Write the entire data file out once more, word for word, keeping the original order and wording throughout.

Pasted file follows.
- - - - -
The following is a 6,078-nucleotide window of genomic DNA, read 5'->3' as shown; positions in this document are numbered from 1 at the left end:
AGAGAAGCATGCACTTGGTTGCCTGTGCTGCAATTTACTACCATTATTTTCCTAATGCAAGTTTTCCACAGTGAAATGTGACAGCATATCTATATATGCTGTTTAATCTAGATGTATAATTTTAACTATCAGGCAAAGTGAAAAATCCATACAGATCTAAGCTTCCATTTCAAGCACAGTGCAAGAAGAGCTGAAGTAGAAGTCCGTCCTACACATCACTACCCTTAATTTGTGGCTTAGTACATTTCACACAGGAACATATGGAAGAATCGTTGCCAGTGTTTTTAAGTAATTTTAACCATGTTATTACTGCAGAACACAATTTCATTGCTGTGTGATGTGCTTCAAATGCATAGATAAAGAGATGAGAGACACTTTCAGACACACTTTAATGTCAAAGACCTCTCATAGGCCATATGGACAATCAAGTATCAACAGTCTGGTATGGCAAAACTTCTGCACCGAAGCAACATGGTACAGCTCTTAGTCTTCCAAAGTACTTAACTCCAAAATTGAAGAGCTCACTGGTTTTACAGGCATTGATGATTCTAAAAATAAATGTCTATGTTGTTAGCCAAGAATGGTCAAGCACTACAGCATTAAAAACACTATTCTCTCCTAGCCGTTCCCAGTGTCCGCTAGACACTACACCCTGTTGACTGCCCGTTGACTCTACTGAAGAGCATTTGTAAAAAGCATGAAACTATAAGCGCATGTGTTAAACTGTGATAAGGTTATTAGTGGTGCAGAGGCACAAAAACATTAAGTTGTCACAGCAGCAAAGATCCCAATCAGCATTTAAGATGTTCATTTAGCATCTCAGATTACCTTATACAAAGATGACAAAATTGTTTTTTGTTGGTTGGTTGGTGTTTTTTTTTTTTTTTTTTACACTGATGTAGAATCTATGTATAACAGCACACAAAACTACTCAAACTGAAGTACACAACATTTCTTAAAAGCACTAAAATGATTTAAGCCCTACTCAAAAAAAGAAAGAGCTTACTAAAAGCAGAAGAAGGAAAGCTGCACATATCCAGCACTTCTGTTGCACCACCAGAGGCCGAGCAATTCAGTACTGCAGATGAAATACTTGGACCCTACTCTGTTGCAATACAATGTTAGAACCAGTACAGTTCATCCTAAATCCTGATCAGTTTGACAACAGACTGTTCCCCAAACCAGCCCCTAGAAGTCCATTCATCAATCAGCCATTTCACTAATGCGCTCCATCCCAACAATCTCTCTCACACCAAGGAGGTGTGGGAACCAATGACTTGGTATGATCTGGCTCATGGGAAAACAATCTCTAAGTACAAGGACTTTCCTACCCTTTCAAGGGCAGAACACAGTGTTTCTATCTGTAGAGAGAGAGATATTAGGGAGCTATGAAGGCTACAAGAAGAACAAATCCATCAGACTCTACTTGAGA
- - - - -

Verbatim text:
The following is a 6,078-nucleotide window of genomic DNA, read 5'->3' as shown; positions in this document are numbered from 1 at the left end:
AGAGAAGCATGCACTTGGTTGCCTGTGCTGCAATTTACTACCATTATTTTCCTAATGCAAGTTTTCCACAGTGAAATGTGACAGCATATCTATATATGCTGTTTAATCTAGATGTATAATTTTAACTATCAGGCAAAGTGAAAAATCCATACAGATCTAAGCTTCCATTTCAAGCACAGTGCAAGAAGAGCTGAAGTAGAAGTCCGTCCTACACATCACTACCCTTAATTTGTGGCTTAGTACATTTCACACAGGAACATATGGAAGAATCGTTGCCAGTGTTTTTAAGTAATTTTAACCATGTTATTACTGCAGAACACAATTTCATTGCTGTGTGATGTGCTTCAAATGCATAGATAAAGAGATGAGAGACACTTTCAGACACACTTTAATGTCAAAGACCTCTCATAGGCCATATGGACAATCAAGTATCAACAGTCTGGTATGGCAAAACTTCTGCACCGAAGCAACATGGTACAGCTCTTAGTCTTCCAAAGTACTTAACTCCAAAATTGAAGAGCTCACTGGTTTTACAGGCATTGATGATTCTAAAAATAAATGTCTATGTTGTTAGCCAAGAATGGTCAAGCACTACAGCATTAAAAACACTATTCTCTCCTAGCCGTTCCCAGTGTCCGCTAGACACTACACCCTGTTGACTGCCCGTTGACTCTACTGAAGAGCATTTGTAAAAAGCATGAAACTATAAGCGCATGTGTTAAACTGTGATAAGGTTATTAGTGGTGCAGAGGCACAAAAACATTAAGTTGTCACAGCAGCAAAGATCCCAATCAGCATTTAAGATGTTCATTTAGCATCTCAGATTACCTTATACAAAGATGACAAAATTGTTTTTTGTTGGTTGGTTGGTGTTTTTTTTTTTTTTTTTTACACTGATGTAGAATCTATGTATAACAGCACACAAAACTACTCAAACTGAAGTACACAACATTTCTTAAAAGCACTAAAATGATTTAAGCCCTACTCAAAAAAAGAAAGAGCTTACTAAAAGCAGAAGAAGGAAAGCTGCACATATCCAGCACTTCTGTTGCACCACCAGAGGCCGAGCAATTCAGTACTGCAGATGAAATACTTGGACCCTACTCTGTTGCAATACAATGTTAGAACCAGTACAGTTCATCCTAAATCCTGATCAGTTTGACAACAGACTGTTCCCCAAACCAGCCCCTAGAAGTCCATTCATCAATCAGCCATTTCACTAATGCGCTCCATCCCAACAATCTCTCTCACACCAAGGAGGTGTGGGAACCAATGACTTGGTATGATCTGGCTCATGGGAAAACAATCTCTAAGTACAAGGACTTTCCTACCCTTTCAAGGGCAGAACACAGTGTTTCTATCTGTAGAGAGAGAGATATTAGGGAGCTATGAAGGCTACAAGAAGAACAAATCCATCAGACTCTACTTGAGA